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Rogge: Vancouver Athletes Village is among Olympic Best


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Rogge: Vancouver village is among Olympic best

The Canadian Press

Posted Tuesday, February 9, 2010 4:48 PM ET

VANCOUVER - Some athletes stopped and stared, others went on playing video games as the president of the International Olympic Committee and Canada's Governor General toured the Vancouver Olympic athletes village on Tuesday.

Jacques Rogge said he's been told the Vancouver and Whistler villages are the best people have ever seen.

He declared the Vancouver site was "wonderful.''

"Everything that I have seen is really outstanding,'' he said, before heading off to his own room at the village.

"It's a prime location, a good-quality building, a lot of comfort for the athletes.''

Rogge toured the site with other IOC executive members, stopping by an entertainment centre complete with pool tables, video games and leather-backed lounge chairs.

He chatted briefly with athletes there before moving through to one of the townhouses on the site.

As is his custom, Rogge will spend part of his time staying at site, dividing his nights there with those at the Olympic family hotel.

He said he's already heard that the rooms are quiet - an important feature for athletes.

"Sometimes after a victory an athlete can make some noise,'' he said.

"So you must be sure the other athletes are not woken up.''

Before heading off to his own room, Rogge stopped and had lunch at the dining hall, choosing some cheddar cheese, B.C. salmon, pasta, a diet Coke and a chocolate bar from among the various food stations available.

The Vancouver village is home to about 2,700 athletes and officials during the Games.

Gov. Gen. Michaelle Jean made a beeline for Canadian athletes in the dining hall as she toured the village on Tuesday.

"I tried to bring as much snow as I could with me,'' Jean told women's hockey team captain Hayley Wickenheiser.

She posed for photographs with members of Canada's curling team as well.

The 1,100 units in the billion dollar project are being sold off to the public after the Olympics and Paralympics are over.

While the Vancouver organizing committee contributed $30 million to the village, the cost and construction of the village was the responsibility of the City of Vancouver.

They were forced to take over the financing after the project's initial lenders stopped payment to the developers at the height of the global financial crisis in 2008.

Vancouver city manager Penny Ballem said she's given the village a "white-glove test'' and thinks athletes are in for the time of their lives.

"We should be so proud of this,'' she said in an interview in the village square.

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Olympians a-Twitter about ‘awesome’ Athlete’s Village

By LORI CULBERT, Vancouver Sun

February 9, 2010 6:02 PM

VANCOUVER -- With the possible exception of any Aussies still upset over the flag flap, it seems most Olympians are giving top marks to Vancouver's new athletes' village.

Many of the competitors now arriving in Vancouver are abuzz on Twitter about their temporary home on south False Creek.

Canadian women's hockey team member Meaghan Mikkelson tweeted at 11:15 a.m. Monday: "Checked in at the AMAZING Olympic Village! Loving every minute of it."

Her teammate Hayley Wickenheiser agreed, posting earlier Monday: "Arrived in the Village and everything looks great!"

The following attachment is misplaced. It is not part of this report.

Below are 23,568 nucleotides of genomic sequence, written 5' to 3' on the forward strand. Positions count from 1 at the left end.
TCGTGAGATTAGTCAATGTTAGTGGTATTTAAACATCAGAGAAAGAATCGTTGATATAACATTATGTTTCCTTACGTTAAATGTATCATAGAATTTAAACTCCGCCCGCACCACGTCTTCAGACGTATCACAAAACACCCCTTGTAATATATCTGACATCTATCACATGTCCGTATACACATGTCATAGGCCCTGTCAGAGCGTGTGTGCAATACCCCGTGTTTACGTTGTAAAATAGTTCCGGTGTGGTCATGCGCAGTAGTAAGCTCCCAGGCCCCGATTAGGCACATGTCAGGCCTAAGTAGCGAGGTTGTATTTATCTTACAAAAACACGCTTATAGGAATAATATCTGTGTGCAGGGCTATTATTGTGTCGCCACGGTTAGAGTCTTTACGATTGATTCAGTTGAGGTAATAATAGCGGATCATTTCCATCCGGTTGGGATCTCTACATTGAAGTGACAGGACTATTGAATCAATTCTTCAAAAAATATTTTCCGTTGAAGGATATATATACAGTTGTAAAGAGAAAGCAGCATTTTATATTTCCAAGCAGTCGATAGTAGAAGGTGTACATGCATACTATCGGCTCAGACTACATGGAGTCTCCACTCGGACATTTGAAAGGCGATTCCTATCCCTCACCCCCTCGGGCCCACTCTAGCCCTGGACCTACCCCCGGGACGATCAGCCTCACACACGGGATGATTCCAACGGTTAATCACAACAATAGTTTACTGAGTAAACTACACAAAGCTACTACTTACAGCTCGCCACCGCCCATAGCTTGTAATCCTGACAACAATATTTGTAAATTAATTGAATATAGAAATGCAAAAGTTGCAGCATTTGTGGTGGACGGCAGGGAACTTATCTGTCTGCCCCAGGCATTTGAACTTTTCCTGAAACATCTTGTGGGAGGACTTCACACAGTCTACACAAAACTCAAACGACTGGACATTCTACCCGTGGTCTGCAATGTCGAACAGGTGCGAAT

U.S. curler Nicole Joraanstad gushed on her Twitter page Sunday: "I am still in awe of the Olympic Village. Someone pinch me!"

Joraanstad posted a photo of an attractive, although sparsely furnished, room with floor-to-ceiling windows and endless views of boats docked in False Creek and downtown skyscrapers.

It's likely good karma for city hall that the athletes like the eco-friendly building, since the $1-billion project went approximately $130 million over budget.

The only public protest within the village so far was from Australians who were ordered last week to remove their beloved boxing kangaroo flag from the outside of the building, because the International Olympic Commission had corporate marketing concerns about it. The IOC eventually relented, and the kangaroo is still flying.

Apolo Ohno, the popular U.S. short track speed skater, tweeted on Sunday that he and other athletes were having fun hanging out at the village. "Have some downtime and we are marinating in the village while watching the Superbowl."

In an earlier post on Saturday, Ohno gushed: "The Olympic Village here in CA is beautiful. Awesome facilities and the hospitality is amazing. Vancity is an incredible place."

Another U.S. speed skater, Chad Hedrick, told his Twitter followers: "The athlete village here in Vancouver is incredible! I have a two-bedroom condo overlooking the city and water. Good times!"

A later post by Hedrick is perhaps the highest praise Vancouver could hope for: "I keep telling everyone this years Olympics is going to be tough to beat in the future. Congrats Vancouver for making this one to remember."

But perhaps Lauren Cholewinski, a U.S. long track speed skater, said it the best in a post on Thursday: "moved into the olympic village today!! i think i have fallin in love with the olympics."

lculbert@vancouversun.com

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Always maintained that the variety of building facades,designs and the overall feel and masterplan, location, accessibility makes this arguably the best OV for a winter Games ever, and while on a smaller scale, will challenge London 2012 architecturally.

So refreshing after the rows of identical buildings in Beijing.

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